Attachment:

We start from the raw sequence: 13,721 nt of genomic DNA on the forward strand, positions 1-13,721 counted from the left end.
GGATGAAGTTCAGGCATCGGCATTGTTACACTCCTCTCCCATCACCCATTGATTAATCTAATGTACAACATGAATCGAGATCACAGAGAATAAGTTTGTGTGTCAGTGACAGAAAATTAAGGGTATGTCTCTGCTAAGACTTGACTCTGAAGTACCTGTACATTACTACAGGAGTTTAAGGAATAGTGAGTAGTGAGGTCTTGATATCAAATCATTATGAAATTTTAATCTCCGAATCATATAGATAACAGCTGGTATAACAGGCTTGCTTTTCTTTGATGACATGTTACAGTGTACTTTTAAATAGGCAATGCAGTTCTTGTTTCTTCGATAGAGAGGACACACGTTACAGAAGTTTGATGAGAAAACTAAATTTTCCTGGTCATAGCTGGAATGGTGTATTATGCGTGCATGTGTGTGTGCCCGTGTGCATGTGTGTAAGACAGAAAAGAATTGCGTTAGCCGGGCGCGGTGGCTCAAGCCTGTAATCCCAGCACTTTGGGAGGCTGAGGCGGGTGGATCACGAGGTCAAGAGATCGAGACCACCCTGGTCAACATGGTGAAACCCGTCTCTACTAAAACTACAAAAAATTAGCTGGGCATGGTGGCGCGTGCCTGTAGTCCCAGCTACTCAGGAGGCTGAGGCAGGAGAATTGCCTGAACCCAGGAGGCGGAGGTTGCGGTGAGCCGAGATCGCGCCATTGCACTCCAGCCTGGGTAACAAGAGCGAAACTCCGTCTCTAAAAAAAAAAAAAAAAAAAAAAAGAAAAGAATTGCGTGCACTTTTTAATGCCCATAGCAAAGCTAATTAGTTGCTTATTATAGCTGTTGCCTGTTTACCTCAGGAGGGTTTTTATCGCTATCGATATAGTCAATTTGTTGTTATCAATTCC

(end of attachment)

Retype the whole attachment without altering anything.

We start from the raw sequence: 13,721 nt of genomic DNA on the forward strand, positions 1-13,721 counted from the left end.
GGATGAAGTTCAGGCATCGGCATTGTTACACTCCTCTCCCATCACCCATTGATTAATCTAATGTACAACATGAATCGAGATCACAGAGAATAAGTTTGTGTGTCAGTGACAGAAAATTAAGGGTATGTCTCTGCTAAGACTTGACTCTGAAGTACCTGTACATTACTACAGGAGTTTAAGGAATAGTGAGTAGTGAGGTCTTGATATCAAATCATTATGAAATTTTAATCTCCGAATCATATAGATAACAGCTGGTATAACAGGCTTGCTTTTCTTTGATGACATGTTACAGTGTACTTTTAAATAGGCAATGCAGTTCTTGTTTCTTCGATAGAGAGGACACACGTTACAGAAGTTTGATGAGAAAACTAAATTTTCCTGGTCATAGCTGGAATGGTGTATTATGCGTGCATGTGTGTGTGCCCGTGTGCATGTGTGTAAGACAGAAAAGAATTGCGTTAGCCGGGCGCGGTGGCTCAAGCCTGTAATCCCAGCACTTTGGGAGGCTGAGGCGGGTGGATCACGAGGTCAAGAGATCGAGACCACCCTGGTCAACATGGTGAAACCCGTCTCTACTAAAACTACAAAAAATTAGCTGGGCATGGTGGCGCGTGCCTGTAGTCCCAGCTACTCAGGAGGCTGAGGCAGGAGAATTGCCTGAACCCAGGAGGCGGAGGTTGCGGTGAGCCGAGATCGCGCCATTGCACTCCAGCCTGGGTAACAAGAGCGAAACTCCGTCTCTAAAAAAAAAAAAAAAAAAAAAAAGAAAAGAATTGCGTGCACTTTTTAATGCCCATAGCAAAGCTAATTAGTTGCTTATTATAGCTGTTGCCTGTTTACCTCAGGAGGGTTTTTATCGCTATCGATATAGTCAATTTGTTGTTATCAATTCC